No, Richard Dawkins, cultural Christianity is not enough

In a striking turn of events, renowned atheist and evolutionary biologist Richard Dawkins recently declared himself a “cultural Christian” during an interview with Rachel S. Johnson of LBC. Dawkins’ declaration was sparked by his reaction to the Mayor of London’s decision to celebrate Ramadan with 30,000 lights on Oxford Street rather than Easter.

Well known for his critical stance on religion, Dawkins expressed dismay at promoting Ramadan over Easter. Surprisingly, he defended the cultural trappings of Christianity in England, which he perceives as a fundamentally Christian nation.

Dawkins’ comments underscore a significant but often overlooked conversation in the West. While Dawkins does not embrace Christianity’s spiritual tenets, his appreciation for its cultural and moral contributions to society raises an intriguing paradox: Can the values and achievements attributed to Christianity in the West be preserved without genuine belief?

Can ‘Christian values’ be preserved without faith?

This question is particularly relevant for Catholics and the broader Christian community. It compels us to reflect on the depth of our commitment to our faith and its role in shaping our civilization. Cultural Christianity, such as Dawkins identifies with, appreciates the aesthetic and moral fruits of the faith without embracing its heart — the belief that Jesus Christ is Lord and that a personal relationship with him matters. However, preserving Western values and achievements that Christianity has influenced — such as human dignity, moral responsibility, and the pursuit of the common good — requires more than a superficial attachment to its traditions and moral outlook.

Christianity is a radical thing. The Gospel demands transformation, calling for personal conversion and a lived relationship with God. This transformation extends beyond individual lives, influencing societies through acts of charity, the pursuit of justice, and the cultivation of peace. Historical evidence abounds of the pivotal role Christianity has played in the development of Western institutions, including the concept of human rights, the foundation of hospitals and universities, and significant contributions to art, science and philosophy. These contributions were not merely the result of a cultural identity but flowed directly from belief in the Christian understanding of the world and our place in it.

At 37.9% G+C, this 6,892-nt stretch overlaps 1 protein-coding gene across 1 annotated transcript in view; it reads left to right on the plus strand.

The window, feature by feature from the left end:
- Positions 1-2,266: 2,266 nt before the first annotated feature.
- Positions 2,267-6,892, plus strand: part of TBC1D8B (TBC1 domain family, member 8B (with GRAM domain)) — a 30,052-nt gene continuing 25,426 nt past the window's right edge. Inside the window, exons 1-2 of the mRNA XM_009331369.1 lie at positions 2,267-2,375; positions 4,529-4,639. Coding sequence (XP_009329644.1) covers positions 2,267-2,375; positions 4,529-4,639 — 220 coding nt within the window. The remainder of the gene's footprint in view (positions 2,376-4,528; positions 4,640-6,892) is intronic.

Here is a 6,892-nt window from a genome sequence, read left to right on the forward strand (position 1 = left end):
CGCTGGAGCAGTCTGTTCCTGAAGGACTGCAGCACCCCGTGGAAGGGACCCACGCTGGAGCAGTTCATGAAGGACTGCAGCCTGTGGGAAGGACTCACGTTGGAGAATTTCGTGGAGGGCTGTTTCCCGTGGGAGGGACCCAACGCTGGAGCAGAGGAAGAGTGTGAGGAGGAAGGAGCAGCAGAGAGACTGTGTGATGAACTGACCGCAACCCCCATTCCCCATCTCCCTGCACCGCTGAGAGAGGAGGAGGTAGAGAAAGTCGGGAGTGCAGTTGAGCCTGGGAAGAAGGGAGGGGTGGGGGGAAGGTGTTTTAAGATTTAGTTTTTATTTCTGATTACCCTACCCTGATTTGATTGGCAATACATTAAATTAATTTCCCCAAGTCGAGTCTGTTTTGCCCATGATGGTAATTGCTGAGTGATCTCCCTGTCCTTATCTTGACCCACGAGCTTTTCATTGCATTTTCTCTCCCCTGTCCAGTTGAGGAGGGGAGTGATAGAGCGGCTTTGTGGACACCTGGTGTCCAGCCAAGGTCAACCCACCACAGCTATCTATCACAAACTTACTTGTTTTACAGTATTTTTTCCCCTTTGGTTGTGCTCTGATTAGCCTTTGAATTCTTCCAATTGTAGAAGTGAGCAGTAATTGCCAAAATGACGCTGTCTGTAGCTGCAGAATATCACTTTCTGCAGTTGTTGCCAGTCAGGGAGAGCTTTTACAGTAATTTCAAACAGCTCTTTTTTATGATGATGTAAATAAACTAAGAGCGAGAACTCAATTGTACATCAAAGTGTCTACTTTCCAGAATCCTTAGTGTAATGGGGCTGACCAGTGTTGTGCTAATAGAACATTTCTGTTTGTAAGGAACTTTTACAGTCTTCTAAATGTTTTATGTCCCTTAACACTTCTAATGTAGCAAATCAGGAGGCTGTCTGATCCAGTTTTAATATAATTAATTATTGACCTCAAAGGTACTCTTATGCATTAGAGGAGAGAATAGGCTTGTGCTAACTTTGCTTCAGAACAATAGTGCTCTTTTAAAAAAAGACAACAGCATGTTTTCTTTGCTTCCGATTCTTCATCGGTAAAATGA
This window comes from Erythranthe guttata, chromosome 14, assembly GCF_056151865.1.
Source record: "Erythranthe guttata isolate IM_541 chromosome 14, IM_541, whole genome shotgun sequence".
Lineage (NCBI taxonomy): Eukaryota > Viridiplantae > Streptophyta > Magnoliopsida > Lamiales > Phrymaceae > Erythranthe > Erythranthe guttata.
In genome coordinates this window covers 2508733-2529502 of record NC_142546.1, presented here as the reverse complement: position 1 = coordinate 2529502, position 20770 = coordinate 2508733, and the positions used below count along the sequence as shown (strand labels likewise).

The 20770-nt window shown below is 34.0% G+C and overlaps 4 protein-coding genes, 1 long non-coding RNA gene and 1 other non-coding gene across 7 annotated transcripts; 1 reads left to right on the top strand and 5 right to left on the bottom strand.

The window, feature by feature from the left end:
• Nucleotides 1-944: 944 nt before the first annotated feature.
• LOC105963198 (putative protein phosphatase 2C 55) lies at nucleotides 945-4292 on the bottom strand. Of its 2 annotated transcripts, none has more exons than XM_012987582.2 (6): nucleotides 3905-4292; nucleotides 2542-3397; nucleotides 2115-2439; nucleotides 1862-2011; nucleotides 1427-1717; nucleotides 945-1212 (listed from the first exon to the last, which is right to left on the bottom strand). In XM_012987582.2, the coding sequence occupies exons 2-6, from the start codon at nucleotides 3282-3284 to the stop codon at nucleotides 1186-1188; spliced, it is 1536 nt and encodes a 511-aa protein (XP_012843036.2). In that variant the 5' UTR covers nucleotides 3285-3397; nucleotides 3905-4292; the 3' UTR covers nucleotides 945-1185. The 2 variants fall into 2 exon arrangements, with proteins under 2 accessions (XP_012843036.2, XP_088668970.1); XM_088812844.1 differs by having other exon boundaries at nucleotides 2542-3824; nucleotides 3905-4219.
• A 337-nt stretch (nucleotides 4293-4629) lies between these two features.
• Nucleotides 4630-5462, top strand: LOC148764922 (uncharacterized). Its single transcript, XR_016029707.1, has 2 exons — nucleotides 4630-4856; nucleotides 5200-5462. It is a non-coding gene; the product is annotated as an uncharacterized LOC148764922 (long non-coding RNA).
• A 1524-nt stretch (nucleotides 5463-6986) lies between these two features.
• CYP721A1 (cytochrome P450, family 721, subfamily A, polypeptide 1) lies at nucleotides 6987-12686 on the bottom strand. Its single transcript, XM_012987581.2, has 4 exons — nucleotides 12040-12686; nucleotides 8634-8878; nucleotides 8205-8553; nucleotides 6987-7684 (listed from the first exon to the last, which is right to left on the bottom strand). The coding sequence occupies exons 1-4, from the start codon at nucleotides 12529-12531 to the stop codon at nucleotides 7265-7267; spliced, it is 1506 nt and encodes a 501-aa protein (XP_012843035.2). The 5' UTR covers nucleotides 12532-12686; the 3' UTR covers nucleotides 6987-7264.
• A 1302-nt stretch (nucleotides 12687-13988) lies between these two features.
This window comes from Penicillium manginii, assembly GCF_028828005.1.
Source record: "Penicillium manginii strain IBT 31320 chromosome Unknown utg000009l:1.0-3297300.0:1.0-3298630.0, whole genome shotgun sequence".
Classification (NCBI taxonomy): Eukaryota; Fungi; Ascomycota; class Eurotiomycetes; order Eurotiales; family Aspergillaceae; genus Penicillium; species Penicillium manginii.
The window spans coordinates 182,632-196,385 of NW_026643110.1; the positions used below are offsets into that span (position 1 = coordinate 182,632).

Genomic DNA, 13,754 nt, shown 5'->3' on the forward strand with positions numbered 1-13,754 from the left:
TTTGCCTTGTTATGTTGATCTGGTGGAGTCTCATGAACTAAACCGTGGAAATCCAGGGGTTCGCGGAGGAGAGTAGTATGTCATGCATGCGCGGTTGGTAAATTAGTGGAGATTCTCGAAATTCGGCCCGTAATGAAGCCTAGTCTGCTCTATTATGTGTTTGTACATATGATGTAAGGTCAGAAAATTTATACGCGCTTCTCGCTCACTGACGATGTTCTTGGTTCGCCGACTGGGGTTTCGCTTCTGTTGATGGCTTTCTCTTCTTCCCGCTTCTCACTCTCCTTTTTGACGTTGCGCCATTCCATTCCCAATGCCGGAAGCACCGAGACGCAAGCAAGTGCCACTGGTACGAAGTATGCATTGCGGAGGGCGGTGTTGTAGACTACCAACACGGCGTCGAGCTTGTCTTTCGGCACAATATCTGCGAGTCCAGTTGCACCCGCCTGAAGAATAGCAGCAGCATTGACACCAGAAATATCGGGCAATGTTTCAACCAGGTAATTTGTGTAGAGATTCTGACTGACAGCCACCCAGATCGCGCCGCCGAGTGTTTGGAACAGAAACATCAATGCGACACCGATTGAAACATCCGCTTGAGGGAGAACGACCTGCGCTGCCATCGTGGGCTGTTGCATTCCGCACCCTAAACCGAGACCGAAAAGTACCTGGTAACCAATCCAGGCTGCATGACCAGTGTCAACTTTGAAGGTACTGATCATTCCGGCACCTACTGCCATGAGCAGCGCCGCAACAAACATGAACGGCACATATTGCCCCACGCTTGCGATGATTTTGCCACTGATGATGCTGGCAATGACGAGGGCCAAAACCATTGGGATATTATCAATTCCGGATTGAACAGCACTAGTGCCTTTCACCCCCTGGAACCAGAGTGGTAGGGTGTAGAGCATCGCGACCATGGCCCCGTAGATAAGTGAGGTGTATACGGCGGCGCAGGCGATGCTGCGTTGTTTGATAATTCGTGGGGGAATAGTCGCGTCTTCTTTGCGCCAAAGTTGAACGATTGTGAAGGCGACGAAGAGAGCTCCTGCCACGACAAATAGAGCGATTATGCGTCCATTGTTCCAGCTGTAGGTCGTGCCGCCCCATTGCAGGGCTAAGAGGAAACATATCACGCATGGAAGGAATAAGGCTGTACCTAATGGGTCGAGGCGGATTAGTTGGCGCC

Christians and the challenge of evangelization

Dawkins’ reflections on the importance of Christianity, even as a cultural marker, illustrate the void that would be left should genuine belief continue to wane. The cultural and ethical framework Christianity provides cannot be sustained in perpetuity without the nourishment of sincere faith. A culture detached from its spiritual roots gradually loses its vitality, becoming unable to defend the very values it cherishes against the erosive forces of nihilism and moral relativism.

The challenge for Christians, then, is not merely to uphold a cultural identity but to live authentically according to the teachings of Christ. This requires a fundamental commitment to evangelization. We must continually enrich our understanding of the faith and reach out to others to invite conversions.

Cultural Christianity is insufficient for the preservation of the West’s greatest values and achievements. Pope Benedict XVI once said, “The conviction that there is a Creator God is what gave rise to the idea of human rights, the idea of the equality of all people before the law, the recognition of the inviolability of human dignity in every single person and the awareness of people’s responsibility for their actions.” Believing in God, or not, has consequences.

As Dawkins inadvertently highlights, the beauty, ethics and institutions shaped by Christianity are not merely historical artifacts to be admired but are manifestations of faith that will only continue to offer meaning and direction if people believe it to be true.

This post No, Richard Dawkins, cultural Christianity is not enough appeared on Our Sunday Visitor.

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